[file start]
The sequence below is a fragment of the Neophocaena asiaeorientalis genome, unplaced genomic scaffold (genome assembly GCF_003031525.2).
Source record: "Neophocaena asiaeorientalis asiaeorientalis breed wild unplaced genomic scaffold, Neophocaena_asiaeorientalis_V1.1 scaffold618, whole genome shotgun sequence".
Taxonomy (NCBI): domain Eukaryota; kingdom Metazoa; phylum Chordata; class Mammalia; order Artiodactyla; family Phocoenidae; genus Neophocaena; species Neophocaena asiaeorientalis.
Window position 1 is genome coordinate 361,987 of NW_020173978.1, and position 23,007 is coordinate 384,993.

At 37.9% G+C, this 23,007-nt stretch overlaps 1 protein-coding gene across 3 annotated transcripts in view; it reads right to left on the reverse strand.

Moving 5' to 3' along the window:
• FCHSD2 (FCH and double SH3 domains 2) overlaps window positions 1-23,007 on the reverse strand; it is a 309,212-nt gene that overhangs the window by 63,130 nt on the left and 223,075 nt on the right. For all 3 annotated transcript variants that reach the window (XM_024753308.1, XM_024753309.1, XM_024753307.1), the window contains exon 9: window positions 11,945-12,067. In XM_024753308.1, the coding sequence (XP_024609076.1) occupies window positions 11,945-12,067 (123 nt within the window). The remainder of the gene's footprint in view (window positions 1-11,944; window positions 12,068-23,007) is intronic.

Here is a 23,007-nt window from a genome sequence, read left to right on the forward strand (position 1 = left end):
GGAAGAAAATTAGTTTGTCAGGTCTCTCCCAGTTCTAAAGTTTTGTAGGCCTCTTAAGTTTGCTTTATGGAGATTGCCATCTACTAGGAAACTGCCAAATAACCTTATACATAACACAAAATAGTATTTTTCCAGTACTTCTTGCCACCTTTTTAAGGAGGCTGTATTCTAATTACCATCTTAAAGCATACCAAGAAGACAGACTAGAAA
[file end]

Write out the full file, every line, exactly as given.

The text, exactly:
The sequence below is a fragment of the Neophocaena asiaeorientalis genome, unplaced genomic scaffold (genome assembly GCF_003031525.2).
Source record: "Neophocaena asiaeorientalis asiaeorientalis breed wild unplaced genomic scaffold, Neophocaena_asiaeorientalis_V1.1 scaffold618, whole genome shotgun sequence".
Taxonomy (NCBI): domain Eukaryota; kingdom Metazoa; phylum Chordata; class Mammalia; order Artiodactyla; family Phocoenidae; genus Neophocaena; species Neophocaena asiaeorientalis.
Window position 1 is genome coordinate 361,987 of NW_020173978.1, and position 23,007 is coordinate 384,993.

At 37.9% G+C, this 23,007-nt stretch overlaps 1 protein-coding gene across 3 annotated transcripts in view; it reads right to left on the reverse strand.

Moving 5' to 3' along the window:
• FCHSD2 (FCH and double SH3 domains 2) overlaps window positions 1-23,007 on the reverse strand; it is a 309,212-nt gene that overhangs the window by 63,130 nt on the left and 223,075 nt on the right. For all 3 annotated transcript variants that reach the window (XM_024753308.1, XM_024753309.1, XM_024753307.1), the window contains exon 9: window positions 11,945-12,067. In XM_024753308.1, the coding sequence (XP_024609076.1) occupies window positions 11,945-12,067 (123 nt within the window). The remainder of the gene's footprint in view (window positions 1-11,944; window positions 12,068-23,007) is intronic.

Here is a 23,007-nt window from a genome sequence, read left to right on the forward strand (position 1 = left end):
GGAAGAAAATTAGTTTGTCAGGTCTCTCCCAGTTCTAAAGTTTTGTAGGCCTCTTAAGTTTGCTTTATGGAGATTGCCATCTACTAGGAAACTGCCAAATAACCTTATACATAACACAAAATAGTATTTTTCCAGTACTTCTTGCCACCTTTTTAAGGAGGCTGTATTCTAATTACCATCTTAAAGCATACCAAGAAGACAGACTAGAAA